The Perfect Therapy For People Who Don't Want To Talk

Yes, you can let the past go without having to rehash everything.

woman looking at the finger for emdr therapy Fotema / Shutterstock

What do you do when talking about the painful experiences that won’t release their hold on you? When do you need a trauma cure?

Talk therapy works for some people. Others, not so much.

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Exposure therapy and cognitive behavioral therapy (CBT) are common talk therapies designed to help sufferers work through descriptions of their remembered pain and traumatic experiences. Talk therapy generally assumes a couple of things: 


You need increased exposure to memories you are avoiding in order to overcome them, and you might be helped by sharing details of your trauma so that your negative thoughts and beliefs may be identified, challenged, and changed.

There is nothing wrong with talk therapy treatments. Again, they often bring relief.

However, there are also a lot of people who don’t find relief by reliving and rehashing the most painful parts of their lives.


Sometimes, an event or series of events is so disturbing your nervous system cannot function normally. The memory of the trauma becomes a part of you. All of the traumatic psychological and physical details are internalized, along with a host of negative beliefs. As long as the traumatic memories go unprocessed, they may be triggered by experiences or interactions in your current life, shifting and coloring your perceptions.

Some people need more than conversations and replacement thoughts to resolve what is happening in their minds and bodies.

Eye movement desensitization and reprocessing, EMDR psychotherapy, provides a proven therapeutic alternative.

Unlike talk therapy, the value of EMDR therapy is in its ability to assist your brain and body’s information processing system to make the automatic connections necessary for settling traumatic disruption for good.


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How EMDR therapy can help change and heal your mind

EMDR treatment is particularly effective because it helps spur a psychological transformation of your most disturbing, frightening, and upsetting experiences. This allows for the elimination or release of unhelpful thoughts, sensations, and beliefs that you may have consciously or unconsciously linked to painful past events.

The internal processes of your mind are supported so that more helpful connections of the nervous system are made in your memory networks. You become able to completely reprocess difficult memories. Trauma loses its ability to torture you as the intensity is lessened and the negativity is neutralized. From there, healing begins.

How EMDR therapy is linked to REM sleep and more meaningful recovery

Research suggests that the eye movements used in EMDR therapy stimulate the same processes that occur during rapid eye movement, or REM, sleep.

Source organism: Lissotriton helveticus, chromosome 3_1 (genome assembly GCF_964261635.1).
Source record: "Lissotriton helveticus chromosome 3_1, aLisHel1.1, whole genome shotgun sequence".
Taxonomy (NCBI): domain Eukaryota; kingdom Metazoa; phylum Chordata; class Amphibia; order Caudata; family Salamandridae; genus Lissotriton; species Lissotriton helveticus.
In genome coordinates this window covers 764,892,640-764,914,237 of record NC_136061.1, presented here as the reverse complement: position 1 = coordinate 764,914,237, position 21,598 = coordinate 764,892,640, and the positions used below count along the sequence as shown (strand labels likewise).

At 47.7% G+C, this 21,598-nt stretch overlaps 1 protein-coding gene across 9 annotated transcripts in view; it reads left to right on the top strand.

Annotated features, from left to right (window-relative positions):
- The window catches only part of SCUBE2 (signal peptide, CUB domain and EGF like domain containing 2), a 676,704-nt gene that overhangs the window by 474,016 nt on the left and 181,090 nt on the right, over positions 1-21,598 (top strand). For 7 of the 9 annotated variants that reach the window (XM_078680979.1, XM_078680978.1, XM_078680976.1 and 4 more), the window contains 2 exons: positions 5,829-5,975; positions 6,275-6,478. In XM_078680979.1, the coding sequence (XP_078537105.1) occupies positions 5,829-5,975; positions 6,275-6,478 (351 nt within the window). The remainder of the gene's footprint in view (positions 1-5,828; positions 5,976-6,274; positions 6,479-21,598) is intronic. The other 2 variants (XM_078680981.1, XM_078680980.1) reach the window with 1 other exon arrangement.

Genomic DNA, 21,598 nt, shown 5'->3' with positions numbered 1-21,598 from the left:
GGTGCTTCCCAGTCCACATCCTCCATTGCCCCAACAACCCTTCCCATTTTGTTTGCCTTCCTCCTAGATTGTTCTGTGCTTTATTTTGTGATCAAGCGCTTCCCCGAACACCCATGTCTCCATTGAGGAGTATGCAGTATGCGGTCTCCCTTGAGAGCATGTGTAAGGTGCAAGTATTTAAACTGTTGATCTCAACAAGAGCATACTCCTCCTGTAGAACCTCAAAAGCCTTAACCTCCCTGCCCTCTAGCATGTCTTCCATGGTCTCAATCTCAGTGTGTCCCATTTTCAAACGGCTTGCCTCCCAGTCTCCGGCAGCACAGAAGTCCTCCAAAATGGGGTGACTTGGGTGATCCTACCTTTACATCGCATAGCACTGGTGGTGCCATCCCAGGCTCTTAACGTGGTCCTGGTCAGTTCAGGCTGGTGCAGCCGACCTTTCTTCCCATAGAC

REM happens while we are dreaming.

Scientists believe that at that point, the brain processes survival information. They assert that the eye movements of both the REM state and EMDR treatment help move episodic traumatic memory, including all the emotions, physical sensations, and beliefs linked to the trauma into more logical memories.  From there, meaning and perspective are gained, and negative, erroneous connections can be released.

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How EMDR treatment is accomplished

Francine Shapiro, Ph.D., the originator, and developer of EMDR therapy, describes the actual process in the following way:


“Specific procedures are used to help clients maintain a sense of control during memory work as the therapist guides their focus of attention. They need only focus briefly on the disturbing memory during the processing while engaged in the bilateral stimulation (eye movements, taps, or tones) as the internal associations are made.

The client’s brain makes the needed links as new emotions, sensations, beliefs, and memories emerge. All of the work is done during the therapy sessions. It is not necessary for the client to describe the memory in detail, and no homework is used.”

Compared to traditional therapies, EMDR treatment may feel very different. It is not a prolonged experience. It does not reinforce specific facets of your trauma. Distressing thoughts, emotions, and bodily sensations may occur, but after noticing them briefly, the bilateral stimulation will move you on.  


The process is not about controlling, stuffing, or becoming overwhelmed by your emotions. EMDR treatment is a transformational therapy meant for the powerful and conclusive healing of your brain and body.

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Linda K. Laffey is a marriage and family therapist. She is a certified EDMR therapist, as well as other somatic-based therapies, and thrives to help her patients overcome their trauma.